There's No End to the Top for Shawn Casady

Fresh off a fourth place finish overall and Tier II reserve champion at the USHJA International Hunter Derby Finals on August 16, catching up with 19-year-old, barely turned professional Shawn Casady means finding him on the go, in between rings and rounds during summer shows at the Kentucky Horse Park.

Versatile and in-demand, this young rider’s Derby Finals performance was flanked by sucessful rides in the USHJA Pre-Green Incentive Championship and the Bluegrass Festival Grand Prix, all in the same week. Currently based a rider for Ashland Farms with Ken and Emily Smith, Casady has consistently put in top finishes in both the hunter and jumper divisions these past few months during the Kentucky Summer Series.

Casady in the ring at Kentucky. Photo courtesy Rachel Mausser

His ride at Derby Finals only affirmed what a lot of industry insiders have already noticed – that Casady is one to watch. A young rider who got his start catch riding, Casady continues to impress – and this show season is only his first year as a pro.

Pressure's On
With a long list of top pros and hungry junior riders, Casady knew the pressure was on for top accolades during Derby Finals. But despite his own greenness to the derbies, he consistently nailed the courses. (With the new format, riders were placed into either Tier I or Tier II based on their derby winnings and Casady fell into the latter. His solid performances meant a greater payout in the end than some of the more experienced Tier I riders.)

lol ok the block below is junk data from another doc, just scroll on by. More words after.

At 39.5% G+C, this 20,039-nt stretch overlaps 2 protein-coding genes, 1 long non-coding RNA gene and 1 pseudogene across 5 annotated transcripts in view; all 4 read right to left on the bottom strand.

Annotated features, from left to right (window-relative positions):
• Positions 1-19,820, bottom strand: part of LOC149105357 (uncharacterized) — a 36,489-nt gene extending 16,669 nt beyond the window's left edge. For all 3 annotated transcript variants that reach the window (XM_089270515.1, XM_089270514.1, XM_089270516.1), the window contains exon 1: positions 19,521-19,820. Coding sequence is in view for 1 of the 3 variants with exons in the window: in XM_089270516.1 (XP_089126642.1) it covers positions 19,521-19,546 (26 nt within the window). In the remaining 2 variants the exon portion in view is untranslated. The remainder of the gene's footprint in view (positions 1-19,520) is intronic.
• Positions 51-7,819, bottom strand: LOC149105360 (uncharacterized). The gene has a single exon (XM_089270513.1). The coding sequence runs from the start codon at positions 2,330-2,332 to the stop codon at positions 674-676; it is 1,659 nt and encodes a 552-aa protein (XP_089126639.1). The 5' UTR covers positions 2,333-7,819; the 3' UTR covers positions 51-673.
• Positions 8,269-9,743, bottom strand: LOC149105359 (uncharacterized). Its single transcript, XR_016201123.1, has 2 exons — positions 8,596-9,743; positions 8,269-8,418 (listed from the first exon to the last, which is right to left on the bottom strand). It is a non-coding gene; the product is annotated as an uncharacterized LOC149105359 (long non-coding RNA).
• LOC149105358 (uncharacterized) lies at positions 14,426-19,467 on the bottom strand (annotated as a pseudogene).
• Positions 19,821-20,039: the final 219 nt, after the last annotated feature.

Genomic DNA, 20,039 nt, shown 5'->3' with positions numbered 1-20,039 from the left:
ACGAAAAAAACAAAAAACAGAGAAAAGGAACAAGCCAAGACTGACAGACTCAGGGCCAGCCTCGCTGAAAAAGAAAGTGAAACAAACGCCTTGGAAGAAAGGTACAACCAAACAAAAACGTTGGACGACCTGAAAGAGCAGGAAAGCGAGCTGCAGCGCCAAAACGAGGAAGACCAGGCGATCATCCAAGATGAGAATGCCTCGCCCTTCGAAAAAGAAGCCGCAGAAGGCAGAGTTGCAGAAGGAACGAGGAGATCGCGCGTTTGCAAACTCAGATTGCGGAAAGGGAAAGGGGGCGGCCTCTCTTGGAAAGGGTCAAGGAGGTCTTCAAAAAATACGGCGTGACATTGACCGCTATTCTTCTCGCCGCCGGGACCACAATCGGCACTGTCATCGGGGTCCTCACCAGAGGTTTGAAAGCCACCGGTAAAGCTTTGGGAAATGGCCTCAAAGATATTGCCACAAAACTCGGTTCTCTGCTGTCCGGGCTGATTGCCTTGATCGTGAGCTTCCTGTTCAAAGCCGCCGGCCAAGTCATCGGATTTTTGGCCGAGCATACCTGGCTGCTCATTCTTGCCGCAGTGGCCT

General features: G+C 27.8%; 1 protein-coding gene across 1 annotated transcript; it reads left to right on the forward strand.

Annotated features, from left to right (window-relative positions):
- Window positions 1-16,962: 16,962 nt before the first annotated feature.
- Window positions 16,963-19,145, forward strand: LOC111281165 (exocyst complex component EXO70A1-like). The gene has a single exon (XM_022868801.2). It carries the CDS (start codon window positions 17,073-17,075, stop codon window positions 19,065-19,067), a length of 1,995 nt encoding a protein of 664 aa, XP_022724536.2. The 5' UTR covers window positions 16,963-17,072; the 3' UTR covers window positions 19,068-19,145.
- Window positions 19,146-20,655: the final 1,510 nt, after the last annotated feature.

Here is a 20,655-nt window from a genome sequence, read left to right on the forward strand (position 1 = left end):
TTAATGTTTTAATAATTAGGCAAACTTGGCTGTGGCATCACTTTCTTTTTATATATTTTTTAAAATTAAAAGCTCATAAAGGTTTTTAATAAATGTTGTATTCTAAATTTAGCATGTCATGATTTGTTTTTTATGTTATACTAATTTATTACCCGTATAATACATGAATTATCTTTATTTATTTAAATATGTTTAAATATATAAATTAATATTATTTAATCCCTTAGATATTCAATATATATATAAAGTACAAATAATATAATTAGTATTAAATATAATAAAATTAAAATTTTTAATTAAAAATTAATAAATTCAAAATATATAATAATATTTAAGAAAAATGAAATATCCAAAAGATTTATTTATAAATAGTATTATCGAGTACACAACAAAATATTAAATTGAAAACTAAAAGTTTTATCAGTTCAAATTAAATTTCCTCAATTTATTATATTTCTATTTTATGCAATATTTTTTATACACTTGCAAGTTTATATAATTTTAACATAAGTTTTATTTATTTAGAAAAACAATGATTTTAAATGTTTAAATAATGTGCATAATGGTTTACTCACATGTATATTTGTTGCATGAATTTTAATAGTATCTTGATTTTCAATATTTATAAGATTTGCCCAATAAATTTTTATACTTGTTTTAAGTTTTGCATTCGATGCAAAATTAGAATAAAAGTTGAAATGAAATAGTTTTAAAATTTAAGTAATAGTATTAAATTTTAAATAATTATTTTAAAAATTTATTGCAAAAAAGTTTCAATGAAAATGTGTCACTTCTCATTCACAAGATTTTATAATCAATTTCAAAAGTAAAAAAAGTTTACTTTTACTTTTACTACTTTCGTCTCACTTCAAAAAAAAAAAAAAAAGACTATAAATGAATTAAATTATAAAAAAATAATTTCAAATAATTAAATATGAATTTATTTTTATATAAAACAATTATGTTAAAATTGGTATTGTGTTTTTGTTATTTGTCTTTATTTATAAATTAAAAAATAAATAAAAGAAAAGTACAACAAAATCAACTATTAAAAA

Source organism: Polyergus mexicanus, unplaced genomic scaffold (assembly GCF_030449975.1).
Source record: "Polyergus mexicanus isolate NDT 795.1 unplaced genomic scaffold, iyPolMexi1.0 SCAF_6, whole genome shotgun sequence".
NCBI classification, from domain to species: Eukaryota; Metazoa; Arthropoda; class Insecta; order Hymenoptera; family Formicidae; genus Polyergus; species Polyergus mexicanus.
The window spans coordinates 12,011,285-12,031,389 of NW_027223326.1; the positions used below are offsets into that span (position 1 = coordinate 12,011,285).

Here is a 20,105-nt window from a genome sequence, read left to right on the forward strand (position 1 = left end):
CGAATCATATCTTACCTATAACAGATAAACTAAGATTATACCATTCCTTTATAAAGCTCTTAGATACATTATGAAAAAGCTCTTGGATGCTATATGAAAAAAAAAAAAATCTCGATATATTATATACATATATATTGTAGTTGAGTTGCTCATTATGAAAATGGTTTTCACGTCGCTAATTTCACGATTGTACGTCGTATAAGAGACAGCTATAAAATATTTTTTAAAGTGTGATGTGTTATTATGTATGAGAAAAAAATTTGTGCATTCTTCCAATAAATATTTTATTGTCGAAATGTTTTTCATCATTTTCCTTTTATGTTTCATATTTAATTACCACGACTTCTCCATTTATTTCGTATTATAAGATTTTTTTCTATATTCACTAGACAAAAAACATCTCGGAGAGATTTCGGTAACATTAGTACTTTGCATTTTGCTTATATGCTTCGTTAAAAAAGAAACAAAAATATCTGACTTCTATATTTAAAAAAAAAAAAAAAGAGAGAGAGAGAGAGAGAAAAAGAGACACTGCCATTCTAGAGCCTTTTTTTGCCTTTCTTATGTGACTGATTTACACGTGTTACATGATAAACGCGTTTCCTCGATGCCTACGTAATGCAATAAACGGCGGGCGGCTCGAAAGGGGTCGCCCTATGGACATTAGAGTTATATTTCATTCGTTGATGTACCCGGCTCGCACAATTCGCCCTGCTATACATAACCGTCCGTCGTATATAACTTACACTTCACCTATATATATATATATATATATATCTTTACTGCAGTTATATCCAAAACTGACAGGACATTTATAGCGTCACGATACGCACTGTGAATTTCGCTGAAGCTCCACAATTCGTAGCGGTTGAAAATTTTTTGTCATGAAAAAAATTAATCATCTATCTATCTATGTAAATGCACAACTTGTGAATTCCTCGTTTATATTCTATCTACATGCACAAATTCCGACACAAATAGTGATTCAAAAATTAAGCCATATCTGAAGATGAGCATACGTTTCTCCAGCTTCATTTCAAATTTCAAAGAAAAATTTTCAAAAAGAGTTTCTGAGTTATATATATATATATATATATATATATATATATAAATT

As congratulations flew his way from fellow riders after the final results, Casady took it all in with contagious excitement. Pumping his helmet for the crowd during the victory lap, it was clear that he’s having a lot of fun with this line of work.

Victory galloping at Derby Finals. Photo courtesy Rachel Mausser

That busy week was directly followed by more hectic weeks of showing. But Casady was happy to pause as he waited for his next leg up, taking a seat on a ringside straw bale. With a steely look in his blue eyes, tousled helmet hair and his coat still buttoned, he spoke with fervor about the sport. With all the seriousness of a seasoned professional, he hasn’t yet lost the wide-eyed wonder of a kid.

“It was a lot of fun, I mean it’s the Derby Finals after all,” he smiled. “Everybody was there, and management does a good job of making it an important event.”

His mount was Ascot, a 10-year-old bay warmblood owned by HJ Group, LLC, a relatively new ride for Casady as the duo only came together in May. But, they immediately clicked and have cruised to top placings all summer. “He’s a boy just as much as I am. He’s cheeky and a smarty pants,” Casady tells.

Despite only doing a handful of derbies before the finals, Casady knew Ascot was up to the task. “He’s really confident, and the course was great. It was challenging, but it wasn’t a bloodbath.”

With a lot of singles in the course, Casady approached the ride with a soft effectiveness and style; an approving crowd and final score of 549.85 reflected his proficiency. But, there was one thing that was lacking when he entered the ring – no “lucky” socks, no charm of any kind. His superstition is not to be superstitious.